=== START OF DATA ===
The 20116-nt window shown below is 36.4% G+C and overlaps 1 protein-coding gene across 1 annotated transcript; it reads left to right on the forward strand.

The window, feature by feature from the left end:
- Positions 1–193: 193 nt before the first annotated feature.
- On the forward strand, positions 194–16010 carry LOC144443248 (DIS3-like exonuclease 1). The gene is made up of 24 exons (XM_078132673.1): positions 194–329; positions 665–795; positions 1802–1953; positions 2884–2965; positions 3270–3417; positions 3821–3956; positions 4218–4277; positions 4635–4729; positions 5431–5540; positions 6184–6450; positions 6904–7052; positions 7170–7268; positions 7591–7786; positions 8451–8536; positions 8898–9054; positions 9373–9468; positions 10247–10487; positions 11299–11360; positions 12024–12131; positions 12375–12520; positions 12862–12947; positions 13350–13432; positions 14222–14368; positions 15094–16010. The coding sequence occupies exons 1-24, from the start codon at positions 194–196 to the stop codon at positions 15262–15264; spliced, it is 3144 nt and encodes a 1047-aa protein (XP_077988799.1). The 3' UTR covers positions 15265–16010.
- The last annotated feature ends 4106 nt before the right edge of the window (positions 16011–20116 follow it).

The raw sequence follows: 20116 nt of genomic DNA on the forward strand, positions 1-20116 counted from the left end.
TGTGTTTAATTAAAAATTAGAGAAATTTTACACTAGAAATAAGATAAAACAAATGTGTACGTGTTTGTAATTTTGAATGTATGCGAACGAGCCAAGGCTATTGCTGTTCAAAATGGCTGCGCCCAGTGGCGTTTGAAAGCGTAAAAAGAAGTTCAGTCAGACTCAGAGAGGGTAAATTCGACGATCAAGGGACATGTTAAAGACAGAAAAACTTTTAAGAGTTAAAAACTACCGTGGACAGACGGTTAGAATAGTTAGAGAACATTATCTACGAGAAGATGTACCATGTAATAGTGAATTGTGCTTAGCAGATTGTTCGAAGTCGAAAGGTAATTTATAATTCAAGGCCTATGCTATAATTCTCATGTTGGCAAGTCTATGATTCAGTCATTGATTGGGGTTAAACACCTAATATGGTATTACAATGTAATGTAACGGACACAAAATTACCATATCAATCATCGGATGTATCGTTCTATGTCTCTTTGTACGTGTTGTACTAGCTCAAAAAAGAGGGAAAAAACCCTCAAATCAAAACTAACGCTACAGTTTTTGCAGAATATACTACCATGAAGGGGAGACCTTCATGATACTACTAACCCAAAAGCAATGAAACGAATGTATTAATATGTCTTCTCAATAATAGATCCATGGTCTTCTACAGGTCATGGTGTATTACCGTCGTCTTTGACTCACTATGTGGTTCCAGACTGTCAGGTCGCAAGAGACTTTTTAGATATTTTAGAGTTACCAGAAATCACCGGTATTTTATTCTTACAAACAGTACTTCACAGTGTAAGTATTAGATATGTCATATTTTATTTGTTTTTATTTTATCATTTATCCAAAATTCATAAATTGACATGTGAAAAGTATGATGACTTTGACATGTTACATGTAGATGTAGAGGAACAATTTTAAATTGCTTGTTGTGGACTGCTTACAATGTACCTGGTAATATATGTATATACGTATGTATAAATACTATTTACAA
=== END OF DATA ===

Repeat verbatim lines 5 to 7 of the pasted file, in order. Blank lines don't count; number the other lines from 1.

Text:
- The last annotated feature ends 4106 nt before the right edge of the window (positions 16011–20116 follow it).

The raw sequence follows: 20116 nt of genomic DNA on the forward strand, positions 1-20116 counted from the left end.
TGTGTTTAATTAAAAATTAGAGAAATTTTACACTAGAAATAAGATAAAACAAATGTGTACGTGTTTGTAATTTTGAATGTATGCGAACGAGCCAAGGCTATTGCTGTTCAAAATGGCTGCGCCCAGTGGCGTTTGAAAGCGTAAAAAGAAGTTCAGTCAGACTCAGAGAGGGTAAATTCGACGATCAAGGGACATGTTAAAGACAGAAAAACTTTTAAGAGTTAAAAACTACCGTGGACAGACGGTTAGAATAGTTAGAGAACATTATCTACGAGAAGATGTACCATGTAATAGTGAATTGTGCTTAGCAGATTGTTCGAAGTCGAAAGGTAATTTATAATTCAAGGCCTATGCTATAATTCTCATGTTGGCAAGTCTATGATTCAGTCATTGATTGGGGTTAAACACCTAATATGGTATTACAATGTAATGTAACGGACACAAAATTACCATATCAATCATCGGATGTATCGTTCTATGTCTCTTTGTACGTGTTGTACTAGCTCAAAAAAGAGGGAAAAAACCCTCAAATCAAAACTAACGCTACAGTTTTTGCAGAATATACTACCATGAAGGGGAGACCTTCATGATACTACTAACCCAAAAGCAATGAAACGAATGTATTAATATGTCTTCTCAATAATAGATCCATGGTCTTCTACAGGTCATGGTGTATTACCGTCGTCTTTGACTCACTATGTGGTTCCAGACTGTCAGGTCGCAAGAGACTTTTTAGATATTTTAGAGTTACCAGAAATCACCGGTATTTTATTCTTACAAACAGTACTTCACAGTGTAAGTATTAGATATGTCATATTTTATTTGTTTTTATTTTATCATTTATCCAAAATTCATAAATTGACATGTGAAAAGTATGATGACTTTGACATGTTACATGTAGATGTAGAGGAACAATTTTAAATTGCTTGTTGTGGACTGCTTACAATGTACCTGGTAATATATGTATATACGTATGTATAAATACTATTTACAA